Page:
OVERVIEW: The Girls Rights Project supports organizations working in the fields of education, anti-trafficking, ending the practice of female genital mutilation/cutting, and locating missing girls.
IP TAKE: This funder does not award a large number of grants each year.
PROFILE: Since 2012, the Girls Rights Project has awarded girl-centered grants to organizations working in education, anti-trafficking, ending the practice of female genital mutilation/cutting, and locating missing girls. According to the project, it is “especially concentrated on making sure that all girls go to school, have physical autonomy, are protected from a life of abuse, slavery or trafficking.”
Prior to the Girls Rights Project, Stacey Keare ran the Keare/Hodge Foundation, established in 2001, to support grants in health, education and human rights. As Keare grew interested in matters directly related to girls, she discovered that “a couple of really great organizations focused on education,” but she grew “extremely frustrated” with the discovery that many girls’ and women’s empowerment groups were working from an economic perspective rather than human rights one.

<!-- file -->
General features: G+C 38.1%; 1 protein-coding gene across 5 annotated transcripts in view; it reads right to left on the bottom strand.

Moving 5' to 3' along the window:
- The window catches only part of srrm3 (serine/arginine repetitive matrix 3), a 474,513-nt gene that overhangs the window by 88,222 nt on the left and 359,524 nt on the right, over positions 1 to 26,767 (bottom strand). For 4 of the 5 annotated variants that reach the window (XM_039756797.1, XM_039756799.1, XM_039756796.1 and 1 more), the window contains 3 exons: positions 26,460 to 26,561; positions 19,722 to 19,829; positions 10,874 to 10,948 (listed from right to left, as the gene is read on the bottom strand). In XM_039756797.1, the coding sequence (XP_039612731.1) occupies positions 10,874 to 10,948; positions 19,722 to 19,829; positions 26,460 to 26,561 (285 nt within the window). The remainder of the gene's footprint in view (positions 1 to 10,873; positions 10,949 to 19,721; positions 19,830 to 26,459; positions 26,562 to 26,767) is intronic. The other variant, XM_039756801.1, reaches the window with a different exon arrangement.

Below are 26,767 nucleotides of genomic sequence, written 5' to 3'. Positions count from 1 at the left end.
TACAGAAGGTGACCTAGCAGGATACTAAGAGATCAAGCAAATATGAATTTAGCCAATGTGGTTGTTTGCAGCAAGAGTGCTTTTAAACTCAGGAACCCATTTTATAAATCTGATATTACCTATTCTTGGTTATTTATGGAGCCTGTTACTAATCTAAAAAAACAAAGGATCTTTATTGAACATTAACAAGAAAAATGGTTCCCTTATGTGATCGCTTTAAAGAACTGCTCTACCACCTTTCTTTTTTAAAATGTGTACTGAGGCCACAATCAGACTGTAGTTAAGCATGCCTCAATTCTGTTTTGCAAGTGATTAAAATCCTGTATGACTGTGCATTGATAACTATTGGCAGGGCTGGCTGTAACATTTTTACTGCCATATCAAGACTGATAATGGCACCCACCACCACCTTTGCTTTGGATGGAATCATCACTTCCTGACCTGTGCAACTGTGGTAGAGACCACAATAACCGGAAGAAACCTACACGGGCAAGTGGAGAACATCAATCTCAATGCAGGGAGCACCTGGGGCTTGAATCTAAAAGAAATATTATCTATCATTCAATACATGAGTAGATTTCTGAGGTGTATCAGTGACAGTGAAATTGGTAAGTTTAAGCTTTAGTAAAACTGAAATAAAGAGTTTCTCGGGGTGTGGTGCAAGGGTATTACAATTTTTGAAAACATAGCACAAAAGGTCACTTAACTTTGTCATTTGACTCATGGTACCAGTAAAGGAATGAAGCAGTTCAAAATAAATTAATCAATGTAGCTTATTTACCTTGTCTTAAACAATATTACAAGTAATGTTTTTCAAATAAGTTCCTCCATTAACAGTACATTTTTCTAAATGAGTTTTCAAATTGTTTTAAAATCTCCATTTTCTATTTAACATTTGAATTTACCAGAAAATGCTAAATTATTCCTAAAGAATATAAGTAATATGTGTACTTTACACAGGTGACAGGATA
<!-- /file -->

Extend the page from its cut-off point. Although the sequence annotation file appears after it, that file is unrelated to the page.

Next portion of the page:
Girls Rights Project does not geographically restrict its grantmaking, and awards grants to organizations working in global regions where girls’ rights violations are typically the most egregious or where girls’ rights are all but nonexistent.
Although most grants are awarded to community-based groups and projects, the project also supports larger international organizations advocating for girls’ rights on a global scale. Its grantmaking ranges from $1,000 to $10,000. To get a better idea of what kinds of organizations and projects it funds, browse its grantee list.
While the foundation awards most of its grants to community-based groups and projects, it also supports larger international organizations advocating and fighting for girls’ rights on a global scale.
Girls Rights Project grants typically range from $1,000 to $10,000. For a deeper look into the types of groups the project funds, grantseekers can browse through its grantee list.
The project accepts unsolicited applications on a rolling basis. Interested grantseekers can contact the organization about potential funding via its website or by contacting project president Stacey Keare directly at email@example.com.
- Stacey Keare, President
- John Hodge, Vice President